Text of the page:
Comparison of two methods for assessing diabetes risk in a pharmacy setting in Australia.

Kilkenny MF, Johnson R, Andrew NE, Purvis T, Hicks A, Colagiuri S, Cadilhac DA - BMC Public Health (2014)

Relationship of AUSDRISK and random blood glucose test measures using median linear regression.
© Copyright Policy - open-access
Related In: Results  -  Collection

License 1 - License 2
Show All Figures
getmorefigures.php?uid=PMC4289299&req=5

Fig3: Relationship of AUSDRISK and random blood glucose test measures using median linear regression.
Mentions: Of the participants who undertook both measures, 33% had both high RBGT and high AUSDRISK; 20% normal RBGT and high AUSDRISK; 22% high RBGT and low AUSDRISK; 26% normal RBGT and low AUSDRISK. Using median linear regression with bootstrapping (Figure 3) adjusting for age and gender we showed that for every one point increase in AUSDRISK score there was a half point increase in RBGT levels (coefficient 0.55, 95% CI; 0.28, 0.83). Using AUSDRISK as the reference standard the sensitivity and specificity of the RBGT test was low (Table 3). The AUSDRISK score was less specific for age group (55+ years).Figure 3

Bottom Line: Among participants who undertook both measures, 32% recorded a high RBGT and high AUSDRISK.There was a significant association between RBGT and AUSDRISK scores.For every one point increase in AUSDRISK score there was a half point increase in RBGT levels (coefficient 0.55, 95% CI: 0.28, 0.83).

View Article: PubMed Central - PubMed

Affiliation: Stroke and Ageing Research School of Clinical Sciences at Monash Health, Monash University, Level 1/43-51 Kanooka Grove, Clayton, 3168 Melbourne, VIC, Australia. monique.kilkenny@monash.edu.

ABSTRACT

Background: Since 2007, the Australian Know your numbers (KYN) program has been used in community settings to raise awareness about blood pressure and stroke. In 2011, the program was modified to include assessment for type 2 diabetes risk. However, it is unclear which approach for assessing diabetes risk in pharmacies is best. We compared two methods: random (non-fasting) blood glucose testing (RBGT); and the Australian type 2 diabetes risk assessment tool (AUSDRISK); according to 1) identification of 'high risk' participants including head-to-head sensitivity and specificity; 2) number of referrals to doctors; and 3) feasibility of implementation.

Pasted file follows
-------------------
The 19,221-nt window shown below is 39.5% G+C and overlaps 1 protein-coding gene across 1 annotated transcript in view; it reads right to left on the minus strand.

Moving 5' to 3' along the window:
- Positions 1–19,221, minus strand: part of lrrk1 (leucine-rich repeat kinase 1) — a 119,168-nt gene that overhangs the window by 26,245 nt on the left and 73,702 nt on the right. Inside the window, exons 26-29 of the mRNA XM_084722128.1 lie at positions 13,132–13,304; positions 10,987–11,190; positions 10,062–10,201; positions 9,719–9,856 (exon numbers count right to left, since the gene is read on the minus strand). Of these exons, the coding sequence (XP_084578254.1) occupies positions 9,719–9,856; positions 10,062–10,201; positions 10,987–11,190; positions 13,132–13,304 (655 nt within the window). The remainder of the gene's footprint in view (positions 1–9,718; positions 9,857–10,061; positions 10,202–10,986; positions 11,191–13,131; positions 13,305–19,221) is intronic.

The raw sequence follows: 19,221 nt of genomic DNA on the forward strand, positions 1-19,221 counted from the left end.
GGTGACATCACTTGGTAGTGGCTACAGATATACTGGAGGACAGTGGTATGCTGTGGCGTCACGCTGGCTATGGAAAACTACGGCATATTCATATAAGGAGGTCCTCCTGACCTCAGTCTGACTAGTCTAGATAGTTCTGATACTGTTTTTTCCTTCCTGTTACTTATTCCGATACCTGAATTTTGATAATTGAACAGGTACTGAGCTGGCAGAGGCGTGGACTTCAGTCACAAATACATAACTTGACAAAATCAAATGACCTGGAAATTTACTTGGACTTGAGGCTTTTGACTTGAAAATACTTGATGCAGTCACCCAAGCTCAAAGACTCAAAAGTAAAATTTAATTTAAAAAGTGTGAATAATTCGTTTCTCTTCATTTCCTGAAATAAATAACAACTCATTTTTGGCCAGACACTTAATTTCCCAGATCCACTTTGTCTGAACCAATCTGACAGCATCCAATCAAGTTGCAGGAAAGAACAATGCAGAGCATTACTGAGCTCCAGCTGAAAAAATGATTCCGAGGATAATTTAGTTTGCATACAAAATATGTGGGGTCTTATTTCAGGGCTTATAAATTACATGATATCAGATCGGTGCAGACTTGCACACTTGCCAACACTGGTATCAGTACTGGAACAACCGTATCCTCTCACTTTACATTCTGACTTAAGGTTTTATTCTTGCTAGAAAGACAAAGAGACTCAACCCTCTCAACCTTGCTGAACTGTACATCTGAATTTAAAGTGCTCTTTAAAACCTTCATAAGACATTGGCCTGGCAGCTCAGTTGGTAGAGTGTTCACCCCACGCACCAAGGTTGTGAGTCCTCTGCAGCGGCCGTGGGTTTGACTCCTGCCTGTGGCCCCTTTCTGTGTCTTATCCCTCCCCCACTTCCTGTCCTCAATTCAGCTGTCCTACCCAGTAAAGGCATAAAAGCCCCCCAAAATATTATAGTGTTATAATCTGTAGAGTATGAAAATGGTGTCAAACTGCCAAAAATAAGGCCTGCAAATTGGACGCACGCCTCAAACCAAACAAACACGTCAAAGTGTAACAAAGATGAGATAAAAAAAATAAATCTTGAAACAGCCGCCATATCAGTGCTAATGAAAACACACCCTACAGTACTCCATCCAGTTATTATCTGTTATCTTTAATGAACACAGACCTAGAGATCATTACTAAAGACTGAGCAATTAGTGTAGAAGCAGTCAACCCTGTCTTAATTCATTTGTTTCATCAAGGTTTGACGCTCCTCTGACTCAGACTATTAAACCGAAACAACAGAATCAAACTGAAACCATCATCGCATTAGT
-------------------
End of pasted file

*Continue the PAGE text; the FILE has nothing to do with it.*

Methods: 117 Queensland pharmacies voluntarily participated and were randomly allocated to RBGT and AUSDRISK or AUSDRISK only. Although discouraged, pharmacies were able to change allocated group prior to commencement. AUSDRISK is a validated self-administered questionnaire used to calculate a score that determines the 5-year risk of developing type 2 diabetes. AUSDRISK (score 12+) or RBGT (≥5.6 mmol/I) indicates a high potential risk of diabetes. Median linear regression was used to compare the two measures. Staff from 68 pharmacies also participated in a semi-structured interview during a site visit to provide feedback.

Results: Data were submitted for 5,483 KYN participants (60% female, 66% aged >55 years, 10% history of diabetes). Approximately half of the participants without existing diabetes were identified as 'high risk' based on either RBGT or AUSDRISK score. Among participants who undertook both measures, 32% recorded a high RBGT and high AUSDRISK. There was a significant association between RBGT and AUSDRISK scores. For every one point increase in AUSDRISK score there was a half point increase in RBGT levels (coefficient 0.55, 95% CI: 0.28, 0.83). Pharmacy staff reported that AUSDRISK was a simple, low cost and efficient method of assessing diabetes risk compared with RBGT, e.g. since management of sharps is not an issue.

Conclusions: In a large, community-based sample of Australians about half of the participants without diabetes were at 'high risk 'of developing diabetes based on either AUSDRISK or RBGT results. AUSDRISK was considered to be an acceptable method for assessing the risk of diabetes using opportunistic health checks in community pharmacies.

Show MeSH
Related in: MedlinePlus